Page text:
Preparation, Molding and Casting
Although fossils may be visible during excavation because of partial removal of their matrix, they do not come out of the ground ready to use. Usually they are brought back to the institution in a field jacket, still embedded, and require what is known as preparation, the process by which the fossil is exposed, to enable them to be studied.
Preparation can also require the use of adhesives to reattach broken or detached elements as well as a consolidant, usually a resin, to harden and strengthen a specimen sufficiently to allow handling and study.
The level of preparation will be determined by the goal for that particular specimen and is usually undertaken with a specific aim in mind. This may be a research goal e.g. to expose features for identification or for further study. Alternatively, the specimen may be prepared for exhibition; depending on the nature of the fossil, this could involve leaving the specimen partially embedded in matrix, or completely removing the matrix and mounting the fossil on a supporting armature. Preparation can irrevocably ruin a specimen and, as a result, should only be conducted by someone who understands the specimen, the materials they are working with and the techniques available to them.*
The Society of Vertebrate Paleontology has resources online to aid Preparators in their work. For more information click here. Additionally, Appendix U: Curatorial Care of Paleontological and Geological Collections from the NPS Museum Handbook, Part I has a section on preparation.
A future module specifically on preparation techniques is in development for the Paleontology Portal website. Please check back later to access this resource.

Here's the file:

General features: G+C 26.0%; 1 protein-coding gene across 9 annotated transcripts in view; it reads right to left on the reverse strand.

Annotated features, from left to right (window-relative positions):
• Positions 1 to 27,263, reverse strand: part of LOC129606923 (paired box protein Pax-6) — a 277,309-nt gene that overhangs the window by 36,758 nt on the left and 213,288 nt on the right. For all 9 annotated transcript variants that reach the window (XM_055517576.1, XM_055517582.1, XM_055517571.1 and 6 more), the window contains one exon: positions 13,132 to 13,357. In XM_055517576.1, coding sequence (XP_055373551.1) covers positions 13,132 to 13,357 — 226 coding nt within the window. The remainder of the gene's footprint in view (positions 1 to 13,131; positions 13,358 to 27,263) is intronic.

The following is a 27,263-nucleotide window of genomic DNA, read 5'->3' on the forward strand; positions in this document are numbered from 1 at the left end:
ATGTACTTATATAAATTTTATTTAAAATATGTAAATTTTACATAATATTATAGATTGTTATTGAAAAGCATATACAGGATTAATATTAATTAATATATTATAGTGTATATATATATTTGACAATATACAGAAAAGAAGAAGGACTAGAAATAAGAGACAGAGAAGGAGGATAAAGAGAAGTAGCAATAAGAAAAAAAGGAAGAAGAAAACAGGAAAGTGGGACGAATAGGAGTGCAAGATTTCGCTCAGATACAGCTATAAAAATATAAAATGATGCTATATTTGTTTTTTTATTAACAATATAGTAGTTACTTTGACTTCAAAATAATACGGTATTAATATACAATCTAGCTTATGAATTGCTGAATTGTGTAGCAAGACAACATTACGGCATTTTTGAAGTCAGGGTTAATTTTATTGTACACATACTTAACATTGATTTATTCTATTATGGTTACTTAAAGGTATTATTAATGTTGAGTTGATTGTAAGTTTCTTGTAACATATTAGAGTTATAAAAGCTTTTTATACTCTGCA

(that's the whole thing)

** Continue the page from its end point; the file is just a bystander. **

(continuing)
Preparation may either be mechanical, involving the application of a physical force to dislodge material, or chemical, applying particular compounds, or combinations of compounds, to the specimen to dissolve the surrounding matrix.
There is a wide range of tools and equipment that can be used in mechanical preparation. Some of the most common and their effects are detailed here in this table:
|Potential effect on specimen
|Slight, applicable for very delicate specimens
|Dental picks, awls, etc.
|Can scratch the surface
|Soft – medium consolidants
|Can mar the surface
|Hammer, chisel, airscribe
|Medium to hard
|Impact specimen, crack or dislodge pieces, mar surfaces
|All types depending on abrasive used
|Remove pieces, etch surface
Watch a preparator in actionClick here to view a short film of a preparator from the American Museum of Natural History preparing a fossil specimen from Mongolia’s Gobi Desert.
When using chemical preparation techniques the material that the preparator does not want touched is coated with an acid-resistant barrier layer. The specimen is then immersed in acid. It must be regularly rinsed and re-coated to prevent unintentional loss. Acid preparation is generally used for fragile specimens prepared in hard calcareous matrix.